‘Responsiveness’ is not the first word that comes to mind when thinking of civil justice systems. In civil law countries like the Netherlands, we follow a lengthy legislative process if we want new rules governing our procedures. Starting with a working group of experts, a lengthy report with proposals, a slimmed down list after consultation with stakeholders, we gradually improve or procedures. There may be good reasons for such, but it does not make the justice sector responsive to justice needs.
I recently spent some time working in Chennai, India. Modria, our software partner for Rechtwijzer 2.0 has a local branch there. A large part of Modria’s energetic team of software developers gained experience at eBay and PayPal and now work on Online Dispute Resolution.
Rechtwijzer is built on the same software that powers the online dispute resolution for eBay and PayPal. It robustly processes over 60 million disputes per year and runs in the cloud. An important feature is its configurability. During my trip, I learned more about the amazing potential and configuration power of the technology powering Rechtwijzer 2.0.
The Rechtwijzer platform can very quickly respond to the specific justice needs of its users. Its design does not depart from the regulatory limitations. Instead, it follows the dispute behaviour of people. What steps do they take, what information are they looking for, what support may help them? We designed Rechtwijzer 2.0 so people find legal information when they need it. It allows people work in their own words, in their own pace and from their own homes. And professionals support is available with a click of a button.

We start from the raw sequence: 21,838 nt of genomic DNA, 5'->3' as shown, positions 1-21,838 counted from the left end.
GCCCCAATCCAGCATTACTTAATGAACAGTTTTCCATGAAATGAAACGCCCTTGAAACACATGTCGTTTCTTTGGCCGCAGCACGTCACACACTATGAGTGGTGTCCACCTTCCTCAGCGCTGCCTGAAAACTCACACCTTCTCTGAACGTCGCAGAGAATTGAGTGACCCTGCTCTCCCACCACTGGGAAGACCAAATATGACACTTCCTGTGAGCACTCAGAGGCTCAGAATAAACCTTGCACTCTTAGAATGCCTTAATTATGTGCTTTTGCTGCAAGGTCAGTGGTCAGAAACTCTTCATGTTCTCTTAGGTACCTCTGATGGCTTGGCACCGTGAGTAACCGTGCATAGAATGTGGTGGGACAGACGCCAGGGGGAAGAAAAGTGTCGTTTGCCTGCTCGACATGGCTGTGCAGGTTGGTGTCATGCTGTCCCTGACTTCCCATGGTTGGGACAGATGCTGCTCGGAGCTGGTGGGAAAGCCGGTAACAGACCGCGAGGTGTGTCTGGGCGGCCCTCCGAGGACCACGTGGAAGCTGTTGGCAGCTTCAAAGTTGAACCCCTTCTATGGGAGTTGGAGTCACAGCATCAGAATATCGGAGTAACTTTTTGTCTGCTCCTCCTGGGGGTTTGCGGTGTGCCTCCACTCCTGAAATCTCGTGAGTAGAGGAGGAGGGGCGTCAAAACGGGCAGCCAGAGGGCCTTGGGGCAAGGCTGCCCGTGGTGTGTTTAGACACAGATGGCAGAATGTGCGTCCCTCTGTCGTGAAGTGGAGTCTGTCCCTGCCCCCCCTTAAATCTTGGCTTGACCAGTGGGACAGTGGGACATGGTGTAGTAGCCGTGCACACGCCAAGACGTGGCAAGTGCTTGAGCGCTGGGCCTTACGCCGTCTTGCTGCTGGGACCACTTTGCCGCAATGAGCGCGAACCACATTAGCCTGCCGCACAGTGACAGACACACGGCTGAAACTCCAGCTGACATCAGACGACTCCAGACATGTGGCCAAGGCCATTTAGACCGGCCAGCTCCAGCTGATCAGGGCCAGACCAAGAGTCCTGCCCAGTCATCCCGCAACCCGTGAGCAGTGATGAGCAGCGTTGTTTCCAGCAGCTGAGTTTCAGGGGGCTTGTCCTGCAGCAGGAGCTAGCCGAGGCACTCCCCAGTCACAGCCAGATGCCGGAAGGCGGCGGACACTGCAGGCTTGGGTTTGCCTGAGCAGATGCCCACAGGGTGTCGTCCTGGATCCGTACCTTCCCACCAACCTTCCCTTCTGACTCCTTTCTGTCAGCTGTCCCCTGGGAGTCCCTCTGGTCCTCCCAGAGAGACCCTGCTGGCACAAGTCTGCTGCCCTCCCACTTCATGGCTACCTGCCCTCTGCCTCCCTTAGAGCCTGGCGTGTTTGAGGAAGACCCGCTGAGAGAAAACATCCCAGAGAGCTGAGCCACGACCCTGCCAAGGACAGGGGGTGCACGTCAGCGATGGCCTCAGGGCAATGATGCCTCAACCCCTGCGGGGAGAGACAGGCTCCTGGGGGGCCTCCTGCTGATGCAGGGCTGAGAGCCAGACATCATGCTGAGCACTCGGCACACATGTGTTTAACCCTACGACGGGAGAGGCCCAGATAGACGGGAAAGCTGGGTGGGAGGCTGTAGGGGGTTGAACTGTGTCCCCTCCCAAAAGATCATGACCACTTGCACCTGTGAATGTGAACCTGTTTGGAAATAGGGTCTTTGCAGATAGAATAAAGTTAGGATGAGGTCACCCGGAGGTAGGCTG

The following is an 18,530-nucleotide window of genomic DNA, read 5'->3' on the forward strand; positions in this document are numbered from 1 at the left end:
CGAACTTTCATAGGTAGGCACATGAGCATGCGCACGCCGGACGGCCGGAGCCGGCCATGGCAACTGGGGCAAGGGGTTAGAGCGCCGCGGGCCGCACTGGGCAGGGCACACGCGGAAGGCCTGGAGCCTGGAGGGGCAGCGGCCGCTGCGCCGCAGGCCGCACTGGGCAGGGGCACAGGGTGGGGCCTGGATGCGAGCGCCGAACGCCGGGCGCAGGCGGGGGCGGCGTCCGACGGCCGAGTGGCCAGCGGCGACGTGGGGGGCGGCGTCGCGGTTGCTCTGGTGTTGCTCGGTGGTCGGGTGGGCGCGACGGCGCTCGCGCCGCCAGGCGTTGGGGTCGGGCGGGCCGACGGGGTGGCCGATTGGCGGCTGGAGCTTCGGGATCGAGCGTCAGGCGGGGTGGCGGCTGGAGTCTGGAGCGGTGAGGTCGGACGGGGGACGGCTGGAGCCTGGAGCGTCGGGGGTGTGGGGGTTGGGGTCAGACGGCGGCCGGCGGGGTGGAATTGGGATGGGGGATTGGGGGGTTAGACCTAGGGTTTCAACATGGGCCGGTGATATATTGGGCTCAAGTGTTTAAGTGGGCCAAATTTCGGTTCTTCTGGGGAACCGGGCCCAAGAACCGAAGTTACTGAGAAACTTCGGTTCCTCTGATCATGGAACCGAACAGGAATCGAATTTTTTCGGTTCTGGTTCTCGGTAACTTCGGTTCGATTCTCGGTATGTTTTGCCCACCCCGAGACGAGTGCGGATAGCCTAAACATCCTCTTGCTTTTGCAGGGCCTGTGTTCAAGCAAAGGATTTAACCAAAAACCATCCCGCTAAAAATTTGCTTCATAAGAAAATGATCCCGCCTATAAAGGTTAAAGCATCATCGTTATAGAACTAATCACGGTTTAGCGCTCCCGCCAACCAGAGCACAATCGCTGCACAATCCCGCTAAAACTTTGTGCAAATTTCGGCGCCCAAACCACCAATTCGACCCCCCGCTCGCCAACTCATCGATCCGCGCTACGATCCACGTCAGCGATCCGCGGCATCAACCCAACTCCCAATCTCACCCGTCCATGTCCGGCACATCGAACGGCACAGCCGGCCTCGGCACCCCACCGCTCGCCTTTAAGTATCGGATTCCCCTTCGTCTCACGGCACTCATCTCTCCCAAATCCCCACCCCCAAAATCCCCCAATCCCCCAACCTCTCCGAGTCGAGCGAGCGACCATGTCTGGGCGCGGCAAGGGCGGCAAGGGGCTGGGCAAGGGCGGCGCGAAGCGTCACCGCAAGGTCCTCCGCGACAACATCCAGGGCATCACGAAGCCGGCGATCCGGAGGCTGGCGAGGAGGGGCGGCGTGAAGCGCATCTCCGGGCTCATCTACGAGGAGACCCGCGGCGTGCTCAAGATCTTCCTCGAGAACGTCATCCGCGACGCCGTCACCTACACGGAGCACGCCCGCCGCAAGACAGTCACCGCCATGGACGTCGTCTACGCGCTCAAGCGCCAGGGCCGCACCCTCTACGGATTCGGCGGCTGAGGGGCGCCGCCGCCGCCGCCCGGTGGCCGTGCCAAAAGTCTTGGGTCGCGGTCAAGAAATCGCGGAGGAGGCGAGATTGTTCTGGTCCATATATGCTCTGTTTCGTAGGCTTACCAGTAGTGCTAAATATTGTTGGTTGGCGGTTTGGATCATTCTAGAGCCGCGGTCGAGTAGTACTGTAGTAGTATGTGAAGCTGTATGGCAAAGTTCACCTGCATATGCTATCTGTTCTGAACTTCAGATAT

Finding out to what extent this meets justice needs can only be done in practice. What is ‘just-in-time’ delivery of legal information and when is it ‘too early’ or ‘too late’? We can only learn through an ongoing dialogue with users.
Learning and improving is thus more a matter of tinkering. Trying new things and bring it back to the users to learn from them whether it works. With Rechtwijzer 2.0, it is more a matter of configuring the software powering our procedures in small steps. Rather than pursuing wholesale change of the rules of procedure.
At HiiL, we are currently building such capacity. How long before our courts and Ministries of Justice hire their first justice technology engineers?